ancient instrument has a fragmentary history | Entertainment


Okanagan musician Jack Godwin spent time during the COVID lockdown decoding a heirloom instrument with a

despised history.

Godwin, better known as the leader of the Kettle Valley Brakemen, was given a musical instrument that had not been used for at least 60 years.

“It was certainly a mysterious instrument for me. In 60 years of music, I had never seen one, ”said Godwin.

“The Gibson Company only made these four-string tenor resonators from 1925 to 1929. They can be very loud and their main function was to keep the beat in orchestras in minstrel shows. With whites playing in blackface unpleasant to modern audiences, this instrument has not been touched for decades, but it will have new life.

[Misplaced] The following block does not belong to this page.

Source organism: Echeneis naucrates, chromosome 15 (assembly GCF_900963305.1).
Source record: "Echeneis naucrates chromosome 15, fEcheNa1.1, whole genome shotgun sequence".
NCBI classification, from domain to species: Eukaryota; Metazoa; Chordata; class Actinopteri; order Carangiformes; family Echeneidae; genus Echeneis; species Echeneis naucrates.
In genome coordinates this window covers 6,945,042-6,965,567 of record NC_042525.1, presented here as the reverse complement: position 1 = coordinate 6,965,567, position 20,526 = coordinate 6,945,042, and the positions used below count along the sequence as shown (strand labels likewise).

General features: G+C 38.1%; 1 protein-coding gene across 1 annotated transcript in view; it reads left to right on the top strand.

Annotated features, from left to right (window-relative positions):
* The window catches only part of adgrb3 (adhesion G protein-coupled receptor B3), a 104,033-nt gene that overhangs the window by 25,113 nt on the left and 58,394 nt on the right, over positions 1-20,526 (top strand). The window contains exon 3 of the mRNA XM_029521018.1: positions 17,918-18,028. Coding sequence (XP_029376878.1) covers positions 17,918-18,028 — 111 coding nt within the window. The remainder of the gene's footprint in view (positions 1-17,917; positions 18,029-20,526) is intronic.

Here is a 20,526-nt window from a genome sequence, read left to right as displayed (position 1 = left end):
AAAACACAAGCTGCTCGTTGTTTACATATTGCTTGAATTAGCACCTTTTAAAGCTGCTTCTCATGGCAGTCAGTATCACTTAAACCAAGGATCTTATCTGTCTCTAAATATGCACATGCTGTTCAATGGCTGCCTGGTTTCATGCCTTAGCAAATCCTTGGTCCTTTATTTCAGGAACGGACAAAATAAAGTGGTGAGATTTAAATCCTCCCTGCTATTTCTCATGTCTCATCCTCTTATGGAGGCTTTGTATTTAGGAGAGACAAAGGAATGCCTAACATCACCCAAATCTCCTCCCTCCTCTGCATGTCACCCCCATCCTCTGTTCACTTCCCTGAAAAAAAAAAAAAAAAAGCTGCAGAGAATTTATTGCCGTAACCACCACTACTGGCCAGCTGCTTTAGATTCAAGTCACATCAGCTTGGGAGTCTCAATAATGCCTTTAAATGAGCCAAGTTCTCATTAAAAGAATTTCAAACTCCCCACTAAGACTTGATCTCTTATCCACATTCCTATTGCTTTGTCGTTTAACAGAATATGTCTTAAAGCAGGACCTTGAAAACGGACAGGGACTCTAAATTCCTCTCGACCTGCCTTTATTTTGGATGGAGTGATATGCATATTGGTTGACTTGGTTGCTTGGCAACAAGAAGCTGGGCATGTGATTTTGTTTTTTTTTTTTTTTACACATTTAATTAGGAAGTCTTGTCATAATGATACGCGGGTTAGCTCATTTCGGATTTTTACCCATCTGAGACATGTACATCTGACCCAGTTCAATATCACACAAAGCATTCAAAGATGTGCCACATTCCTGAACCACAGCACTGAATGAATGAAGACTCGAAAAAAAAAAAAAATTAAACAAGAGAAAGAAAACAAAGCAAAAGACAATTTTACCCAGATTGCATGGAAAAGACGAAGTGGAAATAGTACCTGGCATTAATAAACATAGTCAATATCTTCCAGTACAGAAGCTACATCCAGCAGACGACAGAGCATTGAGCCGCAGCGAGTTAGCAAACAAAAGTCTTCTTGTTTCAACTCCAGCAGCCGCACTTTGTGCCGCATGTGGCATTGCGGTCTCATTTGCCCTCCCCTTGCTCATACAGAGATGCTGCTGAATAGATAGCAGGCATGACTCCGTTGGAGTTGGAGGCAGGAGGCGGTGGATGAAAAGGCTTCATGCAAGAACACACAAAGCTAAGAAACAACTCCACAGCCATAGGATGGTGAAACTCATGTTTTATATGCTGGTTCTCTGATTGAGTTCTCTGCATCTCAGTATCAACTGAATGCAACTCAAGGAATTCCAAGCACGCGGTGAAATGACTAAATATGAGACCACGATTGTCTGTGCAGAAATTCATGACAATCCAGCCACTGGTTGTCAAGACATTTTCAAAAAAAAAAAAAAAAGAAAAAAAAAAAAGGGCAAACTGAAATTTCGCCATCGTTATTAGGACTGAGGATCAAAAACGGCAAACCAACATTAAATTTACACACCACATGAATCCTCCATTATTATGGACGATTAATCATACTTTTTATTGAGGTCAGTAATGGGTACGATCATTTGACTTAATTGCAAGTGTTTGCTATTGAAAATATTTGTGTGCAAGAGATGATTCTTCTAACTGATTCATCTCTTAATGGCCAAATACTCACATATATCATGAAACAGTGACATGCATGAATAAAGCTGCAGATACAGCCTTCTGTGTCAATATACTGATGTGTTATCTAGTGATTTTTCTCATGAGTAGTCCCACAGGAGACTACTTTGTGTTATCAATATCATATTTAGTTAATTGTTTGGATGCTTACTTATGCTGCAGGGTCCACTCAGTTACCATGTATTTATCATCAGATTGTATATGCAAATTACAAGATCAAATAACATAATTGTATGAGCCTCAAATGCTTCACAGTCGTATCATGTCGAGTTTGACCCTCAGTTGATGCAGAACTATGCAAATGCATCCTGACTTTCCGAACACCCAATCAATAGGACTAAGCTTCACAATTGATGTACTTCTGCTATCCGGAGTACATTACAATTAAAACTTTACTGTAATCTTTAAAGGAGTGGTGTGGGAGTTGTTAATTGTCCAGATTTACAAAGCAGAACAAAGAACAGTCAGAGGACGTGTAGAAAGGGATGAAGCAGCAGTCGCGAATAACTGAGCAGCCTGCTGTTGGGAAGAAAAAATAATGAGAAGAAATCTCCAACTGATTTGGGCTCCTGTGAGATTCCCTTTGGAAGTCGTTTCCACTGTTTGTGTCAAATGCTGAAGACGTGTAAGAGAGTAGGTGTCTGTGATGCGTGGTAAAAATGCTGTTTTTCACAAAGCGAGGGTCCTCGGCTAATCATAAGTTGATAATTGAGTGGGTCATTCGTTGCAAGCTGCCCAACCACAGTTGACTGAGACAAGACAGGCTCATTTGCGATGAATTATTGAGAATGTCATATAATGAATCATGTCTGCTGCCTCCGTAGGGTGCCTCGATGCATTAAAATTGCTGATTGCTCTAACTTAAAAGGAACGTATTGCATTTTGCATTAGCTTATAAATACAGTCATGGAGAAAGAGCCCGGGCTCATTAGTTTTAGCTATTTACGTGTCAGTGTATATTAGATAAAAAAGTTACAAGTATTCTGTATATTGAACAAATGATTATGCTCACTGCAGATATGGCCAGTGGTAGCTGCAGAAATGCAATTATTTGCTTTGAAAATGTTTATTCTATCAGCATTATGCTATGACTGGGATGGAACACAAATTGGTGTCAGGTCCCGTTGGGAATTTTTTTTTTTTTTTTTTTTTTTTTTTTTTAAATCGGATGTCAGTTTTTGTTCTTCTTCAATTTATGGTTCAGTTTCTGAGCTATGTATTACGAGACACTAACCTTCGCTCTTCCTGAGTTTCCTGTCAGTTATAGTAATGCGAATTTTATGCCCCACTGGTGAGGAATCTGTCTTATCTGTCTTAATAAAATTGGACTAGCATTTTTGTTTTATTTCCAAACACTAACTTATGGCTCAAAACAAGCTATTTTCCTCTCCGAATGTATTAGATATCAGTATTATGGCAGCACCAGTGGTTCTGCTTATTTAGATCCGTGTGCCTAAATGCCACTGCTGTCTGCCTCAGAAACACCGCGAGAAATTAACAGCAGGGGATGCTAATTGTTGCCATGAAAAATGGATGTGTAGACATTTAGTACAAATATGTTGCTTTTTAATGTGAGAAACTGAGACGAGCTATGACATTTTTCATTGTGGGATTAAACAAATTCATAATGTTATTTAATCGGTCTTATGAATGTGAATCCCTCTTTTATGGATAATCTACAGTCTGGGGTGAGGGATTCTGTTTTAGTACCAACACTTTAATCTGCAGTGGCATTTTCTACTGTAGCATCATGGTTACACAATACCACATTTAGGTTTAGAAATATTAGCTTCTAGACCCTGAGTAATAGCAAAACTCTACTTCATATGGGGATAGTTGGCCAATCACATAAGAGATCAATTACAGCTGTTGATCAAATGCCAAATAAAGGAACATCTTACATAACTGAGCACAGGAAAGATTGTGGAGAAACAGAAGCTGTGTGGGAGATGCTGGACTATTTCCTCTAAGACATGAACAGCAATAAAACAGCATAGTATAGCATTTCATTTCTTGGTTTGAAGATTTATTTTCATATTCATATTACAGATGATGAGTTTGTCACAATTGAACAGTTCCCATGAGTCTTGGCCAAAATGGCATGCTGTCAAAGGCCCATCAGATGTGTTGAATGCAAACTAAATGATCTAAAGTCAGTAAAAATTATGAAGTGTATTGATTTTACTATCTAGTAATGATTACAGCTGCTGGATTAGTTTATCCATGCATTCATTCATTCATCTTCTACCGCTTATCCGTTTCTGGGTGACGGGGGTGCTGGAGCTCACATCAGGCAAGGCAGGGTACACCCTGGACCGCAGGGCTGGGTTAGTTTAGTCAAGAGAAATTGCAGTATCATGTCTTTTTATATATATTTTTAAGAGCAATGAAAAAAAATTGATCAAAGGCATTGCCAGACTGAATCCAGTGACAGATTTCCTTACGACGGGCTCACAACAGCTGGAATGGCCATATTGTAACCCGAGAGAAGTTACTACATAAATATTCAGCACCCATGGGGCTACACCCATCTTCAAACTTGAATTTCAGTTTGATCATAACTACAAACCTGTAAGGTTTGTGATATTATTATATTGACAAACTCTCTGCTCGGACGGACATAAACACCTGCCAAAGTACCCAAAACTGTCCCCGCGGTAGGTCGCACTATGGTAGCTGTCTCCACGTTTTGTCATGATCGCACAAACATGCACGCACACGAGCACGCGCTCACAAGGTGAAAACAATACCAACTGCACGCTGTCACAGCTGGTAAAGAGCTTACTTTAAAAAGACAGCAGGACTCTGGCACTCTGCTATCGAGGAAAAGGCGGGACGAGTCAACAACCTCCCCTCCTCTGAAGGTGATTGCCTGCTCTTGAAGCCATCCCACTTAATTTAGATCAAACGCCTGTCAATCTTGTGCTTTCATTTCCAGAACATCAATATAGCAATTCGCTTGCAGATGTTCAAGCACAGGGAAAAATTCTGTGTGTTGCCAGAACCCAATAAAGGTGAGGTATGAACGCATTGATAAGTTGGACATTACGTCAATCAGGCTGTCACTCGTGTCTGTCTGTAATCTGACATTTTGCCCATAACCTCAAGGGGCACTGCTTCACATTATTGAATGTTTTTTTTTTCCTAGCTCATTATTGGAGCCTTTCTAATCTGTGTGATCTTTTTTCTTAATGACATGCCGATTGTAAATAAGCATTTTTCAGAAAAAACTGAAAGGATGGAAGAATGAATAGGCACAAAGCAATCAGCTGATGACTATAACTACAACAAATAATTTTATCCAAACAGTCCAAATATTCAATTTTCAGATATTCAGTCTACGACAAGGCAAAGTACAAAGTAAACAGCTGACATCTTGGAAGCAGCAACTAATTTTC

During the lockdown, Godwin wondered how he could reuse the ancient instrument to play his own folk / bluegrass songs.

“Having never wanted to play a banjo, figuring out how to make music on it has been a rewarding and creative challenge. I ended up using heavier than normal strings and uniquely tuned them and shaped and sanded my own picks. The addition of a bottleneck slide gives a bluesy feel to the sound.

Godwin has been a regular Sunday afternoon outside the Naramata Heritage Museum for years. It has been closed since 2020, but reopened on Canada Day.

Godwin will perform at the museum all summer, Sundays from 2 p.m. to 4 p.m. For more information about the museum, call 250-496-5709.


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